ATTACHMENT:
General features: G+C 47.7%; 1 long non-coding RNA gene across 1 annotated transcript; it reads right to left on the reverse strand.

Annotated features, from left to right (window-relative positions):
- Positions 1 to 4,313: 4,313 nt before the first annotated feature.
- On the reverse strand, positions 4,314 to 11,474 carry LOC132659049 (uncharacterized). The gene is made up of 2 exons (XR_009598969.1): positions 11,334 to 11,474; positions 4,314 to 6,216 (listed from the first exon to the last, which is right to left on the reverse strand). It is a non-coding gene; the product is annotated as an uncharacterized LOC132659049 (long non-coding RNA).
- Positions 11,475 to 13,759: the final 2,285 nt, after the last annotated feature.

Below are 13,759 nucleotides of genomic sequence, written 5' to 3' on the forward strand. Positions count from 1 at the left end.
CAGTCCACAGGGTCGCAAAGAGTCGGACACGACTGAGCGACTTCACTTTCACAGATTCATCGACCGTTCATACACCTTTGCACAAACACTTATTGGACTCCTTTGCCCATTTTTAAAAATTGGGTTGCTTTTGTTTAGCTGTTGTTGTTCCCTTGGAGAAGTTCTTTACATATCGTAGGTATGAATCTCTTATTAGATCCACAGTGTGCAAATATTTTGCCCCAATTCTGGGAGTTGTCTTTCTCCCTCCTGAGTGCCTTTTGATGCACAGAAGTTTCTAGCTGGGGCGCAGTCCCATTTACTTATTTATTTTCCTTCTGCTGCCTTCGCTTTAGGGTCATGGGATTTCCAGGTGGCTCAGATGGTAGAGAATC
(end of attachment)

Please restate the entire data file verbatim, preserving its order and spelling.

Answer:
General features: G+C 47.7%; 1 long non-coding RNA gene across 1 annotated transcript; it reads right to left on the reverse strand.

Annotated features, from left to right (window-relative positions):
- Positions 1 to 4,313: 4,313 nt before the first annotated feature.
- On the reverse strand, positions 4,314 to 11,474 carry LOC132659049 (uncharacterized). The gene is made up of 2 exons (XR_009598969.1): positions 11,334 to 11,474; positions 4,314 to 6,216 (listed from the first exon to the last, which is right to left on the reverse strand). It is a non-coding gene; the product is annotated as an uncharacterized LOC132659049 (long non-coding RNA).
- Positions 11,475 to 13,759: the final 2,285 nt, after the last annotated feature.

Below are 13,759 nucleotides of genomic sequence, written 5' to 3' on the forward strand. Positions count from 1 at the left end.
CAGTCCACAGGGTCGCAAAGAGTCGGACACGACTGAGCGACTTCACTTTCACAGATTCATCGACCGTTCATACACCTTTGCACAAACACTTATTGGACTCCTTTGCCCATTTTTAAAAATTGGGTTGCTTTTGTTTAGCTGTTGTTGTTCCCTTGGAGAAGTTCTTTACATATCGTAGGTATGAATCTCTTATTAGATCCACAGTGTGCAAATATTTTGCCCCAATTCTGGGAGTTGTCTTTCTCCCTCCTGAGTGCCTTTTGATGCACAGAAGTTTCTAGCTGGGGCGCAGTCCCATTTACTTATTTATTTTCCTTCTGCTGCCTTCGCTTTAGGGTCATGGGATTTCCAGGTGGCTCAGATGGTAGAGAATC